For the first year of life on the road, you traveled to all 50 US states, in each of which Heath worked a different hourly job (for a documentary). What was it about this particular journey that made you want to live the RV life full-time?
When Heath and I were engaged, we talked at length about how we didn’t want to be one of those couples who got married, bought a house, and followed what sounds like America’s most boring dream. One day I was looking at Google Maps trying to figure out what we would do after the wedding, when I texted Heath and I asked how he felt about traveling to all 50 states for our honeymoon. It was on both of our bucket lists and he, being the crazy man that he is, instantly agreed.
We knew that we couldn’t just travel for a year—not just because of finances, but because travel for the sake of travel might get old. We wanted to have a purpose—a mission we were working toward.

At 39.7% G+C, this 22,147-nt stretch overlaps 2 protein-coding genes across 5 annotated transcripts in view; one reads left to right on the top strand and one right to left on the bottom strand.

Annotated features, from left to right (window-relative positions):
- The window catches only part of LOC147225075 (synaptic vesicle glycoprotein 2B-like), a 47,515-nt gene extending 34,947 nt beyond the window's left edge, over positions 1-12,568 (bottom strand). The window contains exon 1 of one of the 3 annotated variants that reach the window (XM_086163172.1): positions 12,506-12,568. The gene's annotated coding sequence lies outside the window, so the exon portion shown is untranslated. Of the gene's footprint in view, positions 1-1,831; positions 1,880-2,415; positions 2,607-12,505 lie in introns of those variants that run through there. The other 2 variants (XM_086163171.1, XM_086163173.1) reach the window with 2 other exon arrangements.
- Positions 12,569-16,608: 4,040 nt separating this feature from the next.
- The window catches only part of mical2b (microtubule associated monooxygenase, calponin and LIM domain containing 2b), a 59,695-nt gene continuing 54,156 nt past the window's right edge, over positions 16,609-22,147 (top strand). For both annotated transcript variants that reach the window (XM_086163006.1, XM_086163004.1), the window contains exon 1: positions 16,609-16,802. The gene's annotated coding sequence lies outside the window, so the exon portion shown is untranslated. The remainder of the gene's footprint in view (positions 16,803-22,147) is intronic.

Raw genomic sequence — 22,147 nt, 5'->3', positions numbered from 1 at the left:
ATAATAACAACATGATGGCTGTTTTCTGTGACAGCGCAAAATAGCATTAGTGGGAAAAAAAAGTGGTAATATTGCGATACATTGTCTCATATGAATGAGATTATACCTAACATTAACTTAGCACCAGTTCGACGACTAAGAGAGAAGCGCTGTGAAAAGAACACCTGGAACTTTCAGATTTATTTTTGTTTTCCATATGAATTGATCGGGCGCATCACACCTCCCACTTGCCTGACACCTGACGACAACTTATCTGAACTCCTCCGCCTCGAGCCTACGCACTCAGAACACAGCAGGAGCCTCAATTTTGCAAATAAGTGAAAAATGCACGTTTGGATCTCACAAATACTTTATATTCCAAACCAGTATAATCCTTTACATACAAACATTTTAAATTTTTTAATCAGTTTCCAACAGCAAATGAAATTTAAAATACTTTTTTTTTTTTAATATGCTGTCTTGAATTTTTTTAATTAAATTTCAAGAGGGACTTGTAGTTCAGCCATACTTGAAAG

With the help of a mentor, Heath came up with the idea to work a different job in each state as a way to try out different jobs across the country. At 23, neither of us knew what we wanted to do for the rest of our lives, and this was a great way to try it out.
At that point, moving into an RV was the best financial option to make this type of travel possible. We bought a rig on Craigslist and ended up driving to 49 out of 50 states in a year.
You started your working life in the RV without having much knowledge of the field you were getting into (video and content production). How long did it take for you to be comfortable with the job and start making consistent money?